Pavilion's demise relieves Gap Filler
The Gap Filler Pallet Pavilion will finally achieve its full potential, 485 days after it first opened to the public.
The pavilion was always meant to be temporary and when it comes down on April 7 the project, as it was first intended, will come to an end.
It was given a stay of execution a year ago, but bottom line, Gap Filler say the project will lead to its ruin if it stays any longer.
The Pallet Pavilion was and remains the biggest project taken on by Gap Filler.
What started as a hair-brained scheme with a five-month life, ended up an 18-month odyssey.
Over the months the pavilion has attracted countless thousands of visitors, hosted more than 250 events and provided a positive focal point in a slow and often depressing earthquake recovery.
It's been home to book signings, teddy bear picnics, pirate parties, concerts, and outdoor movie nights.
Christchurch loves it. That love was demonstrated this time last year when more than $80,000 was raised in 30 days.
The money kept the pavilion alive for a year longer than originally planned. An ongoing pallet-sponsoring programme meant the people could leave their mark on its walls, contributing to its survival.
However, the pavilion's continued existence goes far beyond the dollar. People have made it possible. Time is more valuable than any donation.
Thousands of volunteer hours have been notched up by locals and visitors, young and old. Some lend a hand for a day, others have been constant companions through thick and thin.
Gap Filler director Coralie Winn has devoted her heart and soul, and a significant portion of her life to the pavilion.
"I look back on the project and I think it was really quite insane," she says.
In the early days, it almost didn't make the cut. The brief was for a temporary venue made from pallets for music and community events. The first step was to approach the Fire Service for advice.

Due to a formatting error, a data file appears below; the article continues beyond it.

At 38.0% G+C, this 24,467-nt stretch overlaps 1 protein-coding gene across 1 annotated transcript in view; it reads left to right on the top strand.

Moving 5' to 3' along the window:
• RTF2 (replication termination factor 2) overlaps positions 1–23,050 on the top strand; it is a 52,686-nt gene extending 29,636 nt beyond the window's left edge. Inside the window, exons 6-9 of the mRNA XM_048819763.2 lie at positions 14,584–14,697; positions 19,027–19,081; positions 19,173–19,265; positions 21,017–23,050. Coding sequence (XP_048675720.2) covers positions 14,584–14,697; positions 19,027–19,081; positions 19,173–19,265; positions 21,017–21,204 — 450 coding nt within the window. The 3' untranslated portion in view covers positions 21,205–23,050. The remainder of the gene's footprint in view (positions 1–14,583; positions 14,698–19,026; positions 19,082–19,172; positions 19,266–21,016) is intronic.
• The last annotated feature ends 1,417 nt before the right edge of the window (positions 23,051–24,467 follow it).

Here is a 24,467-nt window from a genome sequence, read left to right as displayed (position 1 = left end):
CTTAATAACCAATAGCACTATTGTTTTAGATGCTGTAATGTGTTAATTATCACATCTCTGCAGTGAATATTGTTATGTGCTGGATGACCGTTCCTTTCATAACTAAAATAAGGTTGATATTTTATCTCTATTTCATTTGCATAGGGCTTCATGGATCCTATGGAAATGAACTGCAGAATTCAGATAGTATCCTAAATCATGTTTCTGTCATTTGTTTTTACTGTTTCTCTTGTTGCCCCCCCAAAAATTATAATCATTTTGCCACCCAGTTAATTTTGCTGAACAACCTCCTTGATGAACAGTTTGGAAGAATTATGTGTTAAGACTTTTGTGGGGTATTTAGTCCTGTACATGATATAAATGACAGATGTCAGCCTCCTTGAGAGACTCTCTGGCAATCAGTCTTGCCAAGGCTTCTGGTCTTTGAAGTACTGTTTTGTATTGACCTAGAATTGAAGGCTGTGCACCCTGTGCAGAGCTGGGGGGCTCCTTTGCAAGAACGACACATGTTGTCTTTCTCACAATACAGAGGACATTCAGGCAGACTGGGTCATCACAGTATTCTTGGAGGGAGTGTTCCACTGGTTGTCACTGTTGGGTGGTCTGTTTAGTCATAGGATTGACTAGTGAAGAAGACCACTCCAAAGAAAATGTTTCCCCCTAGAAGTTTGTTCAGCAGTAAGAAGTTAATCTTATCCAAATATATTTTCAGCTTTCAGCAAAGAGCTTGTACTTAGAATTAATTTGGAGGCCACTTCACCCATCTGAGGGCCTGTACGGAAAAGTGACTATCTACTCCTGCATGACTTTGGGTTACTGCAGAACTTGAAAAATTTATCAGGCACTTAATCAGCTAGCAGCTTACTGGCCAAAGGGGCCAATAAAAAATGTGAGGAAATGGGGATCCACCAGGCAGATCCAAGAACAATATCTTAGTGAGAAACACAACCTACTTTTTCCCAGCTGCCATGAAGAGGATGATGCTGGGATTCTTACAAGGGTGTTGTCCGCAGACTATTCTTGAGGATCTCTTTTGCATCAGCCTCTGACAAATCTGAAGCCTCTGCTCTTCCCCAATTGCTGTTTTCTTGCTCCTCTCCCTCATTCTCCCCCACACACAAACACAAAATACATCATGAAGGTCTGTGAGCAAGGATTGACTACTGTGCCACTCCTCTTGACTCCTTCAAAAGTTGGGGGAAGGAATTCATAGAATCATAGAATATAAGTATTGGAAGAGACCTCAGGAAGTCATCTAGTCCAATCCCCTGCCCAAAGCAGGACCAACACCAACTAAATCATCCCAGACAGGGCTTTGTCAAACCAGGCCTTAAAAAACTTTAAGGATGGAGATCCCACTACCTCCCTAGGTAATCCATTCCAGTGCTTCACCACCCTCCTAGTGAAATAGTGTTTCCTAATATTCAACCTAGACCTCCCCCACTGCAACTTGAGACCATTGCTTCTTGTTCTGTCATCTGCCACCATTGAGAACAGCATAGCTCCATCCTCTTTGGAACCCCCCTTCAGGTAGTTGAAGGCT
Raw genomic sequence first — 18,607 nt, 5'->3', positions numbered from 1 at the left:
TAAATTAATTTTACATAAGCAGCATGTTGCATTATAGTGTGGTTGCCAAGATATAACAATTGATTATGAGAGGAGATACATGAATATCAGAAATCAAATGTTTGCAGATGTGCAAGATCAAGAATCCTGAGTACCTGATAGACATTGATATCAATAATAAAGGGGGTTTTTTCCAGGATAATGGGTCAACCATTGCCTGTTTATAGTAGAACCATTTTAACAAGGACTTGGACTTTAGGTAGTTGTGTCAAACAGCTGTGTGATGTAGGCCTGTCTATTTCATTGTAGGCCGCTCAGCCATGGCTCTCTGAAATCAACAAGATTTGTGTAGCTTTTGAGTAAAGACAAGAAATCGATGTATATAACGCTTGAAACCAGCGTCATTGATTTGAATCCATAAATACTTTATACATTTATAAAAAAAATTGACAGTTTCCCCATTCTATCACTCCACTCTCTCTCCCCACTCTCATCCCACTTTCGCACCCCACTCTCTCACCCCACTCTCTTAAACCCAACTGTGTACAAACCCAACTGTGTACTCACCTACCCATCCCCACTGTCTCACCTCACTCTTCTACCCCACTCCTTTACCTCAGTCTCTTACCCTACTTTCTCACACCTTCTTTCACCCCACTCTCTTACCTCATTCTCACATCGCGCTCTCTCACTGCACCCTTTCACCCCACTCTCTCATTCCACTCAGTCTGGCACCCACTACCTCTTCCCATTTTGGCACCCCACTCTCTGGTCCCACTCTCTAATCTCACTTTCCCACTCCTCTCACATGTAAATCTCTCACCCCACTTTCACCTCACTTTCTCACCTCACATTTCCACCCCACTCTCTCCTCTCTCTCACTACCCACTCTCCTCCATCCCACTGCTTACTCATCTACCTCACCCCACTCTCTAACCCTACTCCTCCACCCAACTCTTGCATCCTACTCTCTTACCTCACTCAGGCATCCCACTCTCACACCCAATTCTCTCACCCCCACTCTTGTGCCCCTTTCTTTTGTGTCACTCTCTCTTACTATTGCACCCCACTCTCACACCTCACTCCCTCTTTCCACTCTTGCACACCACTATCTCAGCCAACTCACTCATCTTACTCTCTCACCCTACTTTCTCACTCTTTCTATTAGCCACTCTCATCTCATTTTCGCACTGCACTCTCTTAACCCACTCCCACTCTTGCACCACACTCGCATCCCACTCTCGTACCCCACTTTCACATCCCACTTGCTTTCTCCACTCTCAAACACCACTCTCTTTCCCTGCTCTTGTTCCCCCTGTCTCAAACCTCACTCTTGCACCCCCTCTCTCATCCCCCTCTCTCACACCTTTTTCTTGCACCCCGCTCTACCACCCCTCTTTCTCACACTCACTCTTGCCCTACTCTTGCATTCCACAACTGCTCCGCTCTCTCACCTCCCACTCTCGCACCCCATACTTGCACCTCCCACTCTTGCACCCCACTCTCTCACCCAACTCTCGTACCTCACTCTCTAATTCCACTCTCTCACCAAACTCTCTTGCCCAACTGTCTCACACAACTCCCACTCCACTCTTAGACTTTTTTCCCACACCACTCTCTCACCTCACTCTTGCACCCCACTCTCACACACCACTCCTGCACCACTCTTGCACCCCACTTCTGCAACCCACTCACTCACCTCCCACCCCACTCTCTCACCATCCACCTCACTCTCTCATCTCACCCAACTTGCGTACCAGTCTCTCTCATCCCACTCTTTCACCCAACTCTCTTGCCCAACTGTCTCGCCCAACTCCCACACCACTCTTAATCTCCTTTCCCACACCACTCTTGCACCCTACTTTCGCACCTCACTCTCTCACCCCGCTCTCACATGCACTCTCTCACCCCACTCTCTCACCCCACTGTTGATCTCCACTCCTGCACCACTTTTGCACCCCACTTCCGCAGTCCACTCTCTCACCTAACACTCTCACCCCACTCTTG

"I still remember it so clearly," Winn says. "They said they did not support this project going ahead in any way.
"My heart hit the floor. They basically saw it as a big stack of firewood."
There were two options: pull the plug, or build it from something else.
Never one to be defeated by scepticism, Winn pressed on with the project and asked the Fire Service to be part of the process.
While the pavilion is a beacon of transitional architecture and community cohesion, it has a darker side.
It is the most expensive project in Gap Filler's history.
"Running a substantial and ongoing community venue is not actually what Gap Filler is all about," Winn says.
"Our role is to be the testers of new ideas. We take something on, get it going, then hopefully we hand it on to someone else to manage.
"Fundamentally, we are transitional."
The pavilion has been managed by Gap Filler for 18 months.
"While this exists we can't do any other big projects," Winn says. "This is time-hungry, it's expensive, and it's all-consuming."
From the surface, the pavilion looks pretty straight forward. Beneath the surface, it's a serious undertaking.
Arson risk means the pavilion must always have someone onsite. Volunteers have given their time to keep the pavilion safe.
From 10.30pm security takes over. The duty now falls to a branch of the Maori Wardens. They offer their services at a reduced rate, but it still costs.